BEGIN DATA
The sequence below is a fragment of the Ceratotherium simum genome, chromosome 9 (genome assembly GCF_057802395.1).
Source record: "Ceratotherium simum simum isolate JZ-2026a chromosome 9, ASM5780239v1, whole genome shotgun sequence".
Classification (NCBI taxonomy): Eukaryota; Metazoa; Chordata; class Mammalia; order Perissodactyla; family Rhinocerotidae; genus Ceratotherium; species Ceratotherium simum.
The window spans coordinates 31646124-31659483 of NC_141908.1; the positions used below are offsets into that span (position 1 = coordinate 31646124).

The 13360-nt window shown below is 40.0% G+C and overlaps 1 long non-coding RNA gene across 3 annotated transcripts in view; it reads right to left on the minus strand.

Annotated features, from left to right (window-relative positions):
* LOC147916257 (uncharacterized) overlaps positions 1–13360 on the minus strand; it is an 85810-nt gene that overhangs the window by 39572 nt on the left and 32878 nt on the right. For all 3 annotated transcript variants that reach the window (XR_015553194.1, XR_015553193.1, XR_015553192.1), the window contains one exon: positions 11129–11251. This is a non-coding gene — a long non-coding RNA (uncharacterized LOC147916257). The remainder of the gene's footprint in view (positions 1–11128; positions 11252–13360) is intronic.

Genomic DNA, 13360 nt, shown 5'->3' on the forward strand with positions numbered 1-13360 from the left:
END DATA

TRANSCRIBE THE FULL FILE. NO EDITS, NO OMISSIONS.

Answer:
The sequence below is a fragment of the Ceratotherium simum genome, chromosome 9 (genome assembly GCF_057802395.1).
Source record: "Ceratotherium simum simum isolate JZ-2026a chromosome 9, ASM5780239v1, whole genome shotgun sequence".
Classification (NCBI taxonomy): Eukaryota; Metazoa; Chordata; class Mammalia; order Perissodactyla; family Rhinocerotidae; genus Ceratotherium; species Ceratotherium simum.
The window spans coordinates 31646124-31659483 of NC_141908.1; the positions used below are offsets into that span (position 1 = coordinate 31646124).

The 13360-nt window shown below is 40.0% G+C and overlaps 1 long non-coding RNA gene across 3 annotated transcripts in view; it reads right to left on the minus strand.

Annotated features, from left to right (window-relative positions):
* LOC147916257 (uncharacterized) overlaps positions 1–13360 on the minus strand; it is an 85810-nt gene that overhangs the window by 39572 nt on the left and 32878 nt on the right. For all 3 annotated transcript variants that reach the window (XR_015553194.1, XR_015553193.1, XR_015553192.1), the window contains one exon: positions 11129–11251. This is a non-coding gene — a long non-coding RNA (uncharacterized LOC147916257). The remainder of the gene's footprint in view (positions 1–11128; positions 11252–13360) is intronic.

Genomic DNA, 13360 nt, shown 5'->3' on the forward strand with positions numbered 1-13360 from the left: